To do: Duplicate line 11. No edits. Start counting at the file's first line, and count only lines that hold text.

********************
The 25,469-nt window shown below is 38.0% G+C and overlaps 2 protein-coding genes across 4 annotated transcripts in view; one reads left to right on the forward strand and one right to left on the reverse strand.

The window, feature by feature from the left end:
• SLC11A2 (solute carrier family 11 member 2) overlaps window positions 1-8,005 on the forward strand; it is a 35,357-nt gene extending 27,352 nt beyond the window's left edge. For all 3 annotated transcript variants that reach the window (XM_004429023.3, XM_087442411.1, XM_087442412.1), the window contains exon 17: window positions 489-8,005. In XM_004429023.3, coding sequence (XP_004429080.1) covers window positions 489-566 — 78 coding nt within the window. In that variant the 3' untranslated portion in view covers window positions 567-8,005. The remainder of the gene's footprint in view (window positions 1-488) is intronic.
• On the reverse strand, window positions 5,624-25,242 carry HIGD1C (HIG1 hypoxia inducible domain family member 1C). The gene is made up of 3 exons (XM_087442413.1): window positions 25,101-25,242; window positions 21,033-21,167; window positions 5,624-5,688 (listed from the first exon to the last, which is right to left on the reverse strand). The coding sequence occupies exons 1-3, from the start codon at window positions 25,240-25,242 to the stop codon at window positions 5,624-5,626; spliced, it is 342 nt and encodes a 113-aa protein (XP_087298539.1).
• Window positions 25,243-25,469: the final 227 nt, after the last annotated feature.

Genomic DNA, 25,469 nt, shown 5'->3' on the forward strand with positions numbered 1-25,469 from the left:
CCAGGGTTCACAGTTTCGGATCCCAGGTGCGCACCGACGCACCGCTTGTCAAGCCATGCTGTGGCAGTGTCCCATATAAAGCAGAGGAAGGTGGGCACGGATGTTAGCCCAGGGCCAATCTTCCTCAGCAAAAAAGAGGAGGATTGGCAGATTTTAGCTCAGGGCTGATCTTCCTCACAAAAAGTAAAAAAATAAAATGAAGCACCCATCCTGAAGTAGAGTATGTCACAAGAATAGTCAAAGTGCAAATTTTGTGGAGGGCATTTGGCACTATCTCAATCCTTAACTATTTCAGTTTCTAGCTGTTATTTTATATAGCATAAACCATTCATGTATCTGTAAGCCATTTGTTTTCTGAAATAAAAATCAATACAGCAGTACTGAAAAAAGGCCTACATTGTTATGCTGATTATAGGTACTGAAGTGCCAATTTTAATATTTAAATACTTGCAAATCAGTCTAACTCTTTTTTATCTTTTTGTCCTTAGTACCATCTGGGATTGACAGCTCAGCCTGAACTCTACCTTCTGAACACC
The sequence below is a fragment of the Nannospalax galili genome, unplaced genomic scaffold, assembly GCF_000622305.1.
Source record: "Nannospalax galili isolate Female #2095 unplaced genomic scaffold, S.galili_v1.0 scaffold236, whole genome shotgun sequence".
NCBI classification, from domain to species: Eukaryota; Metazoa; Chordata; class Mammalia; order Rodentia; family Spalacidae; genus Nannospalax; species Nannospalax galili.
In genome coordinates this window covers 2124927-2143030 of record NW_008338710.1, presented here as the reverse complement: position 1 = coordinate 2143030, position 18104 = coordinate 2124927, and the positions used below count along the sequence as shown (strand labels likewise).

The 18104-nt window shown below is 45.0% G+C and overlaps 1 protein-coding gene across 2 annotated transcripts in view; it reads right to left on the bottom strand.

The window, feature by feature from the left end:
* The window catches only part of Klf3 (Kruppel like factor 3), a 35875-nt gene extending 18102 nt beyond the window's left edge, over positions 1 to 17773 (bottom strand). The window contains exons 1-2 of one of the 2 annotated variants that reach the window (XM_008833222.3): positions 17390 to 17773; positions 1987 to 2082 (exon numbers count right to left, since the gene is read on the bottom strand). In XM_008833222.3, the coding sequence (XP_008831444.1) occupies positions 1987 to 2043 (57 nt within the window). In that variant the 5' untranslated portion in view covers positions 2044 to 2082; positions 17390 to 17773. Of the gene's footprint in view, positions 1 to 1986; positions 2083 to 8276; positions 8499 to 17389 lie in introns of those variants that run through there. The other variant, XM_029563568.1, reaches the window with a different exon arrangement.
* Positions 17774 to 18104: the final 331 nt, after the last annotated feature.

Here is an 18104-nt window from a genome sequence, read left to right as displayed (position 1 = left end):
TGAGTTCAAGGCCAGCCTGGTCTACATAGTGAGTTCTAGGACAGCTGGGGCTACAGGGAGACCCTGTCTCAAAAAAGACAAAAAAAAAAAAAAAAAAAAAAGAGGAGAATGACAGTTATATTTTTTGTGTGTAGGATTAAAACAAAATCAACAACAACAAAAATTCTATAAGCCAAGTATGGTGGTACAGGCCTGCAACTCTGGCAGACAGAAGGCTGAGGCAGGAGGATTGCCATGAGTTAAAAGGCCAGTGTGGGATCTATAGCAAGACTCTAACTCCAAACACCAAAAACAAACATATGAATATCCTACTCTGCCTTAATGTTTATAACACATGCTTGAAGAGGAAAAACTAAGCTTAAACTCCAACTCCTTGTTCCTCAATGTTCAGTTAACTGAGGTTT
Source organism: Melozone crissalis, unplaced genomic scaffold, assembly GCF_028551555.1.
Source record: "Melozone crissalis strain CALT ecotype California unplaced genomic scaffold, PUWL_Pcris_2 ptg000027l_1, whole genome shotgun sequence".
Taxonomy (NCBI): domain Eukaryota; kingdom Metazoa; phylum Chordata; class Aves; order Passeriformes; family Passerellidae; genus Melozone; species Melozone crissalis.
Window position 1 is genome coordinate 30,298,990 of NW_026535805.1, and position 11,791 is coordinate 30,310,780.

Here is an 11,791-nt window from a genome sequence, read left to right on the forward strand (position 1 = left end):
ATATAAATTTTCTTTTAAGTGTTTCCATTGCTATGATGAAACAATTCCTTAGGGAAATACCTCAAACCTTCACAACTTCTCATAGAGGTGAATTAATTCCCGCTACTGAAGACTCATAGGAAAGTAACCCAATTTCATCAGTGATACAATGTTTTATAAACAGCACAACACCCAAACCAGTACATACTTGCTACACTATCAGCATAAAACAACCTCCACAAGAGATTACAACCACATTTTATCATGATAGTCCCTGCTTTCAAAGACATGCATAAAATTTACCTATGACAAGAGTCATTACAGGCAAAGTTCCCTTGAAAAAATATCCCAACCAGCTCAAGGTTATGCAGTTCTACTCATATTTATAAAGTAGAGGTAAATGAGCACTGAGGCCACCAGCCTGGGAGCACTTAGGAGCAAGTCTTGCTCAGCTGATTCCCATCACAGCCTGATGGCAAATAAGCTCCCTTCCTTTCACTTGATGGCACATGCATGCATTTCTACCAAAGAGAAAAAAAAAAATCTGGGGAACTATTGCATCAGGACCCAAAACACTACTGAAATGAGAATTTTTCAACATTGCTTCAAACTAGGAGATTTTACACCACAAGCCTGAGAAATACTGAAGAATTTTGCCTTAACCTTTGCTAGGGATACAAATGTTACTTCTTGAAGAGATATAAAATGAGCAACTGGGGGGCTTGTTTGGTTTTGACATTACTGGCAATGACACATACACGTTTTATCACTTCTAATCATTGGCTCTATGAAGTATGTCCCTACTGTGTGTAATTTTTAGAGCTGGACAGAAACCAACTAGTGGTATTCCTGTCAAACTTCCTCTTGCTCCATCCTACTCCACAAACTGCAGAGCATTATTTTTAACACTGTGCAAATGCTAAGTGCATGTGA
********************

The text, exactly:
In genome coordinates this window covers 2124927-2143030 of record NW_008338710.1, presented here as the reverse complement: position 1 = coordinate 2143030, position 18104 = coordinate 2124927, and the positions used below count along the sequence as shown (strand labels likewise).